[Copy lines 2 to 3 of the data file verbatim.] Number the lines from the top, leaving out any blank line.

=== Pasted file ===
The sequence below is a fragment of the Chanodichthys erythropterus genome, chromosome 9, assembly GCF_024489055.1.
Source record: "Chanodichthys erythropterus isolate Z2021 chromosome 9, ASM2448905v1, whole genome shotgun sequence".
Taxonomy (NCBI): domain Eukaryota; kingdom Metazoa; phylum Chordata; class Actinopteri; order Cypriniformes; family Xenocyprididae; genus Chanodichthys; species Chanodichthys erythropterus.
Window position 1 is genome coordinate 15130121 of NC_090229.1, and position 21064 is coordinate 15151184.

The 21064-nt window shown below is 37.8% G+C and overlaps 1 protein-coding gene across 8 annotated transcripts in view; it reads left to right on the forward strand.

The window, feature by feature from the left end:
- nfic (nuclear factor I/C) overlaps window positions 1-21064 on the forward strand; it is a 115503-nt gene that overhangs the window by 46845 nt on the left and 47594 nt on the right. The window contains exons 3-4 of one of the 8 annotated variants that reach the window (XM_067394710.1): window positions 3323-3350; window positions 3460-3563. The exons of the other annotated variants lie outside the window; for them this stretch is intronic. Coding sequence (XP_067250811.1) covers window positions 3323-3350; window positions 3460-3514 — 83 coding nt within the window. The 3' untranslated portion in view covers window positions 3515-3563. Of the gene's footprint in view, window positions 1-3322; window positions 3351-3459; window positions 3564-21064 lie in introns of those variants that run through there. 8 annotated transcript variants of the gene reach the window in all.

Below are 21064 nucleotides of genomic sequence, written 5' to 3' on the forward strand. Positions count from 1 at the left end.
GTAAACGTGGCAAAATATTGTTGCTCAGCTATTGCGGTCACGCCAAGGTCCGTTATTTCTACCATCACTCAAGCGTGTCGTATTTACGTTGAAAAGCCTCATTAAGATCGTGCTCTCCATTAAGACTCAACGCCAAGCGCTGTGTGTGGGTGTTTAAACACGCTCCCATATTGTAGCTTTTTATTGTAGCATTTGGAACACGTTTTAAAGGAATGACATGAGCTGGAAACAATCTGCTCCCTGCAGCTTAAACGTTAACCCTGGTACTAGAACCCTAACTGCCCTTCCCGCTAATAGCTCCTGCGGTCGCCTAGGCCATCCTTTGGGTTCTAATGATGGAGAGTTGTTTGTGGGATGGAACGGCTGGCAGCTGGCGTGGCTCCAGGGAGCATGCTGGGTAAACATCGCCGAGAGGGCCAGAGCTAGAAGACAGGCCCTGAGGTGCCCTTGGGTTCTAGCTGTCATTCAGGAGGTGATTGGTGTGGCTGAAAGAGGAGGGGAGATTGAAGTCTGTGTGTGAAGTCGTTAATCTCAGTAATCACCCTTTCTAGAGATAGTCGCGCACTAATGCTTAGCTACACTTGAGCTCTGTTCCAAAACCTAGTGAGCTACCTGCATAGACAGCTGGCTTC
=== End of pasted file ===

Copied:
Source record: "Chanodichthys erythropterus isolate Z2021 chromosome 9, ASM2448905v1, whole genome shotgun sequence".
Taxonomy (NCBI): domain Eukaryota; kingdom Metazoa; phylum Chordata; class Actinopteri; order Cypriniformes; family Xenocyprididae; genus Chanodichthys; species Chanodichthys erythropterus.